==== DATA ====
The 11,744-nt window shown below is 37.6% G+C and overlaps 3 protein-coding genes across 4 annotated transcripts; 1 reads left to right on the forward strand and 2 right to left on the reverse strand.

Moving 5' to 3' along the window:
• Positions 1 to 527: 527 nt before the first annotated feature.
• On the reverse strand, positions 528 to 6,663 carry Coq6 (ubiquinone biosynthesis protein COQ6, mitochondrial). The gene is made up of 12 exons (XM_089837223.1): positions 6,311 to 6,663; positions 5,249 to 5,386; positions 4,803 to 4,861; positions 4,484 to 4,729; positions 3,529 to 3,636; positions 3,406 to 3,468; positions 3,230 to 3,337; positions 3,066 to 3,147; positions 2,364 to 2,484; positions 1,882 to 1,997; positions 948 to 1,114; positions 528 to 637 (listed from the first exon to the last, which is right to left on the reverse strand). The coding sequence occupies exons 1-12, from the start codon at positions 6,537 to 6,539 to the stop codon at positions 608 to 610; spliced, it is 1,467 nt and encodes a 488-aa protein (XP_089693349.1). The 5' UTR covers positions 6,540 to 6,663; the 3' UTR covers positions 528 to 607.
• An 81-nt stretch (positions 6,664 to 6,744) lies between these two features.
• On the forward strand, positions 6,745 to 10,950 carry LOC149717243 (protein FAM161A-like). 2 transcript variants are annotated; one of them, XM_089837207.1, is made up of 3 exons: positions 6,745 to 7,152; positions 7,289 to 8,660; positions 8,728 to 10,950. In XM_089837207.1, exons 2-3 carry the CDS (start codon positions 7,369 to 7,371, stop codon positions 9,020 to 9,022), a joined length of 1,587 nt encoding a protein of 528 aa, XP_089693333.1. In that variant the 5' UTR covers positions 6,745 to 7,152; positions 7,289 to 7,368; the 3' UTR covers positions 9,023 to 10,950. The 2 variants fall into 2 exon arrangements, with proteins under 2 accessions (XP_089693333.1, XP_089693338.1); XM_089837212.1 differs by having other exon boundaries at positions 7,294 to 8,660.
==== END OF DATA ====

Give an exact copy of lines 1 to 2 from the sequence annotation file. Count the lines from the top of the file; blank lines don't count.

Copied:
The 11,744-nt window shown below is 37.6% G+C and overlaps 3 protein-coding genes across 4 annotated transcripts; 1 reads left to right on the forward strand and 2 right to left on the reverse strand.

Moving 5' to 3' along the window: